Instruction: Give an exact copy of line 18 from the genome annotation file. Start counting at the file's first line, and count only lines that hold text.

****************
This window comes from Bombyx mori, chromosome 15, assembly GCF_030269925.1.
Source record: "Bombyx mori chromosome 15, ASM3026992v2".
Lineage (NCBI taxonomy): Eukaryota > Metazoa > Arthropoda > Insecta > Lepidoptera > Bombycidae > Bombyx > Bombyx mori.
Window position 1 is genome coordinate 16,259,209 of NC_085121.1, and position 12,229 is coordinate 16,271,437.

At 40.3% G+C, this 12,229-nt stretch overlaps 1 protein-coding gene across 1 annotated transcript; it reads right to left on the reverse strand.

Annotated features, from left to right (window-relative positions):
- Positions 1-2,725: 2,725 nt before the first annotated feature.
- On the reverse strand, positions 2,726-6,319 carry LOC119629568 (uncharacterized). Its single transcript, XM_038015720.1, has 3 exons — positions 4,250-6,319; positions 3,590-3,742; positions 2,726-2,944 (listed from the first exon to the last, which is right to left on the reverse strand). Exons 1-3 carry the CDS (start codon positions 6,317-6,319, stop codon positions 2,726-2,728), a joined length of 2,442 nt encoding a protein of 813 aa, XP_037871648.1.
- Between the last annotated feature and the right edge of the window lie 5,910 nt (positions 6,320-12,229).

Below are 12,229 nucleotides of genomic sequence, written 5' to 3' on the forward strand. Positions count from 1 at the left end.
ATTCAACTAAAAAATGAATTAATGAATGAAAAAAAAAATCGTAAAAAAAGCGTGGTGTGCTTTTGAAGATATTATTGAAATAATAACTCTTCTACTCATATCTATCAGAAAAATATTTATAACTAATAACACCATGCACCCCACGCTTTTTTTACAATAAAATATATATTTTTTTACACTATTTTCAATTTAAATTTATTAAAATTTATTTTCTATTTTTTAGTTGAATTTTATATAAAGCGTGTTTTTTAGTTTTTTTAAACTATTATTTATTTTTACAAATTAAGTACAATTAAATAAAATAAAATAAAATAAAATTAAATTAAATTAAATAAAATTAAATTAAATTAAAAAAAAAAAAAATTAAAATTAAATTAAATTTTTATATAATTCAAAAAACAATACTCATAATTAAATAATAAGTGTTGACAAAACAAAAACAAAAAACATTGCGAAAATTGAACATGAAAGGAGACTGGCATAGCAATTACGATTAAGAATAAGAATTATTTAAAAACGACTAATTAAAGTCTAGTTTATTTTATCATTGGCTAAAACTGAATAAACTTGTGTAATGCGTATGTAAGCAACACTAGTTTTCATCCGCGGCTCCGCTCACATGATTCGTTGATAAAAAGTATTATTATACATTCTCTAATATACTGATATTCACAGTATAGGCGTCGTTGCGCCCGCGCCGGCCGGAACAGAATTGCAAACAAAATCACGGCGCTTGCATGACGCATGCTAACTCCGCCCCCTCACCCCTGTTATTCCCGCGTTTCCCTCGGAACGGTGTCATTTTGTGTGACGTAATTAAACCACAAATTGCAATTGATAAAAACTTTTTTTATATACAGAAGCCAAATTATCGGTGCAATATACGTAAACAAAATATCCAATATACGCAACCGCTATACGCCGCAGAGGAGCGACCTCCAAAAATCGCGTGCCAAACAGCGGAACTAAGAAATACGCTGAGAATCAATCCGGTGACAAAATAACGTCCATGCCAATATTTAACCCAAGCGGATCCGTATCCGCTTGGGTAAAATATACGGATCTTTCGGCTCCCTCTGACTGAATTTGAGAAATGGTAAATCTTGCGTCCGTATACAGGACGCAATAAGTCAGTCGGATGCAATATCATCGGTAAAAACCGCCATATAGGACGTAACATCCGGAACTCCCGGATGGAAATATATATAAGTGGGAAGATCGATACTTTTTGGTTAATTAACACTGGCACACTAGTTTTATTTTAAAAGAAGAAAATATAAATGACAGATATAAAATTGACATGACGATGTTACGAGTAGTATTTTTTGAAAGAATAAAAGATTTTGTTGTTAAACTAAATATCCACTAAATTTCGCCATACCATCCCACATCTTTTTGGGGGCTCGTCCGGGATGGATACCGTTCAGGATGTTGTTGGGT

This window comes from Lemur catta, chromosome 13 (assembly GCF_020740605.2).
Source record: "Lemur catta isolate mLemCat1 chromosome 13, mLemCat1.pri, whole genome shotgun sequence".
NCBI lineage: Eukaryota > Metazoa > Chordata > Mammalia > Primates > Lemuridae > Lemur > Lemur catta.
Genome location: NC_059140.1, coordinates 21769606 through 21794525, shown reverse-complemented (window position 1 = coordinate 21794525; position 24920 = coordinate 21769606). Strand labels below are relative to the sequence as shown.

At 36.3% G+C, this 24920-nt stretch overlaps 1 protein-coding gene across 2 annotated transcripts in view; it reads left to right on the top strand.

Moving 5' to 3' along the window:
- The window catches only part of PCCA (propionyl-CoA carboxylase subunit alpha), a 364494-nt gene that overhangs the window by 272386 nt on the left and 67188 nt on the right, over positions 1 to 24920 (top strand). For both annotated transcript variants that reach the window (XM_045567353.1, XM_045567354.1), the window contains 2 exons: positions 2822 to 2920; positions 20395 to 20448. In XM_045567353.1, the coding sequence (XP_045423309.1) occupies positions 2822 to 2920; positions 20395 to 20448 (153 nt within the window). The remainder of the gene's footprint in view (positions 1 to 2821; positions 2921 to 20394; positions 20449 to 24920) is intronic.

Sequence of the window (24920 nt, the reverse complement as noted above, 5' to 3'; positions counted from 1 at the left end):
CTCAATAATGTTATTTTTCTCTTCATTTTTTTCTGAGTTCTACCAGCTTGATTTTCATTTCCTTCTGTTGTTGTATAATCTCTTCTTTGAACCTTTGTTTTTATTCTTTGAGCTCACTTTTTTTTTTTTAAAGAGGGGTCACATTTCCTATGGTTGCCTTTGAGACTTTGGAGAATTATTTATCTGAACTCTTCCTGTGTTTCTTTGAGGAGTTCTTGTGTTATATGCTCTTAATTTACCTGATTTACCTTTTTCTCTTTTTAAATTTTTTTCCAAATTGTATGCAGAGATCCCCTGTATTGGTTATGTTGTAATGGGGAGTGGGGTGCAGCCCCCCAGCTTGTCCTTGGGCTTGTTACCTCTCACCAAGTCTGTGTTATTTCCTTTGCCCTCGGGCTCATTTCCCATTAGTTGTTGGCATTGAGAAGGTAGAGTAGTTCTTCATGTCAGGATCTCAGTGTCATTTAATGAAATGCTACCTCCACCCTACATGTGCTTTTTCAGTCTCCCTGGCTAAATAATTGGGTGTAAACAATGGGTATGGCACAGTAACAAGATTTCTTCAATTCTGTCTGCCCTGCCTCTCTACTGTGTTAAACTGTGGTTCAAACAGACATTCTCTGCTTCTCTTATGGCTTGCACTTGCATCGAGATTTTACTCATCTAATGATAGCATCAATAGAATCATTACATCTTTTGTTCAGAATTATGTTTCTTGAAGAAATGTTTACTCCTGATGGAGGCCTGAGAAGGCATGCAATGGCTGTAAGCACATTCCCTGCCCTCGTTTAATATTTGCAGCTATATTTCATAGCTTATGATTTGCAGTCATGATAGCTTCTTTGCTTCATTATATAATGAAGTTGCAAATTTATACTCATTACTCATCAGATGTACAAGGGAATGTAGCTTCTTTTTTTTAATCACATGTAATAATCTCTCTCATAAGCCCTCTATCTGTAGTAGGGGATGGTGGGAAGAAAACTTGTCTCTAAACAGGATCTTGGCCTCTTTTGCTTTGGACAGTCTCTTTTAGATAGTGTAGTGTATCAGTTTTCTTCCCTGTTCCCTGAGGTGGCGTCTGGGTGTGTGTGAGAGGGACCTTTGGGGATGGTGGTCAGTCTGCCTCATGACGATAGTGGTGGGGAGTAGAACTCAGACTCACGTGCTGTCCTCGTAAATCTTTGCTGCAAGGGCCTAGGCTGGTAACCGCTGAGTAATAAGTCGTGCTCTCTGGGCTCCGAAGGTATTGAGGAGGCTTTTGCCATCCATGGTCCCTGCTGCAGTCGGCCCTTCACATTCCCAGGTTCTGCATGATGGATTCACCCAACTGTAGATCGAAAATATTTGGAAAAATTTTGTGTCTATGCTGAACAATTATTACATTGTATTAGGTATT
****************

- The window catches only part of PCCA (propionyl-CoA carboxylase subunit alpha), a 364494-nt gene that overhangs the window by 272386 nt on the left and 67188 nt on the right, over positions 1 to 24920 (top strand). For both annotated transcript variants that reach the window (XM_045567353.1, XM_045567354.1), the window contains 2 exons: positions 2822 to 2920; positions 20395 to 20448. In XM_045567353.1, the coding sequence (XP_045423309.1) occupies positions 2822 to 2920; positions 20395 to 20448 (153 nt within the window). The remainder of the gene's footprint in view (positions 1 to 2821; positions 2921 to 20394; positions 20449 to 24920) is intronic.